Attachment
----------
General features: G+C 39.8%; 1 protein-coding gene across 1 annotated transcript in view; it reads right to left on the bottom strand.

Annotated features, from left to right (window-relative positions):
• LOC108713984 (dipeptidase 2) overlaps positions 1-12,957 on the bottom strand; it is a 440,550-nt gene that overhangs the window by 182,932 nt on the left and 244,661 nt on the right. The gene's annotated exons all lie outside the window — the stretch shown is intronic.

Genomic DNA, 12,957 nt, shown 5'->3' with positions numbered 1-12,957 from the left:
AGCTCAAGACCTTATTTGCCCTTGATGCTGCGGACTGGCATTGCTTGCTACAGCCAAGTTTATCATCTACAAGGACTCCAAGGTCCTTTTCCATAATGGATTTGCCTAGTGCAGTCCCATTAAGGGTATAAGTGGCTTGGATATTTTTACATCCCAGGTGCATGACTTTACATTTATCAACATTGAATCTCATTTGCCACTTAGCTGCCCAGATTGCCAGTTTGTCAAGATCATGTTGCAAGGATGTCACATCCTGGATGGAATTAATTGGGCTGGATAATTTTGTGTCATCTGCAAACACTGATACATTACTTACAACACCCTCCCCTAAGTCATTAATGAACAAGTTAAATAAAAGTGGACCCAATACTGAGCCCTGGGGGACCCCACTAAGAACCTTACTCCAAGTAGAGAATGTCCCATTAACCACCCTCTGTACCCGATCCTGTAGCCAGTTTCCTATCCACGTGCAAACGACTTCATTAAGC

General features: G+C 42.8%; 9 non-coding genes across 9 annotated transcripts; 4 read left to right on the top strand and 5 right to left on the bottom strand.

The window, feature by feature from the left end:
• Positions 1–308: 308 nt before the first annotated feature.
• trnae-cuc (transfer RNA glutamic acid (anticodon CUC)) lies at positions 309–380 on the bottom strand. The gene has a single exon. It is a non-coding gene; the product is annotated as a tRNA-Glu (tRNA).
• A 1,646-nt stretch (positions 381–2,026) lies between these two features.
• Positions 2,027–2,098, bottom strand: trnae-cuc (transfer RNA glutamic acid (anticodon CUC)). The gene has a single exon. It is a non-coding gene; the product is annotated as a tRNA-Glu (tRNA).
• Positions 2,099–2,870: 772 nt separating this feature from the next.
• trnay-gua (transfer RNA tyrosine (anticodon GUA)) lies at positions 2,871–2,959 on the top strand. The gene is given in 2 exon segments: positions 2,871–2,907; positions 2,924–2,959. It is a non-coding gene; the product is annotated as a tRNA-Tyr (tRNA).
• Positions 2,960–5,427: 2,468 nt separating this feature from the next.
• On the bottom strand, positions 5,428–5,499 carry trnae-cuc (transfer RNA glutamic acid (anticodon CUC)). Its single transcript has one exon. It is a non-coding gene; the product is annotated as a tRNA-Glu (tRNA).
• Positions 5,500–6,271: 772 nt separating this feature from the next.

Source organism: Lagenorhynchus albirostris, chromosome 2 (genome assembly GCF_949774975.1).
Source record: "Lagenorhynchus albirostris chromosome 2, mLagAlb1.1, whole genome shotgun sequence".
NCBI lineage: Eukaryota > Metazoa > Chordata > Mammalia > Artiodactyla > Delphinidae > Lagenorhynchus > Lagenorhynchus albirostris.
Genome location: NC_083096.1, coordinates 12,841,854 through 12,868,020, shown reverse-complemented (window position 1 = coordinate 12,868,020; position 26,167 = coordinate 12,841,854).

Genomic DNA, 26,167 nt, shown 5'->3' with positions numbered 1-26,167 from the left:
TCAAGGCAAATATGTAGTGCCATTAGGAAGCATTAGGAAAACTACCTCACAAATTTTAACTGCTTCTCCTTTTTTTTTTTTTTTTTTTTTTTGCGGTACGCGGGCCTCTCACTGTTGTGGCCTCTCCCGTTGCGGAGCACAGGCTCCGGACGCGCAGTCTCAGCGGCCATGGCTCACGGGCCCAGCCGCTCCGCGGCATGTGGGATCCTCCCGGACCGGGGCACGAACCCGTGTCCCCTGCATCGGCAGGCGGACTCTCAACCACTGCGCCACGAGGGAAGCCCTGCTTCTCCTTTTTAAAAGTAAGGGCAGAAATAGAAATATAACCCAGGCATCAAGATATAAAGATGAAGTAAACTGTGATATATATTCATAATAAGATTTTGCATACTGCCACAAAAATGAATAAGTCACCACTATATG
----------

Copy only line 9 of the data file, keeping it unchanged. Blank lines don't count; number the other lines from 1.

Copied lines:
• trnae-cuc (transfer RNA glutamic acid (anticodon CUC)) lies at positions 309–380 on the bottom strand. The gene has a single exon. It is a non-coding gene; the product is annotated as a tRNA-Glu (tRNA).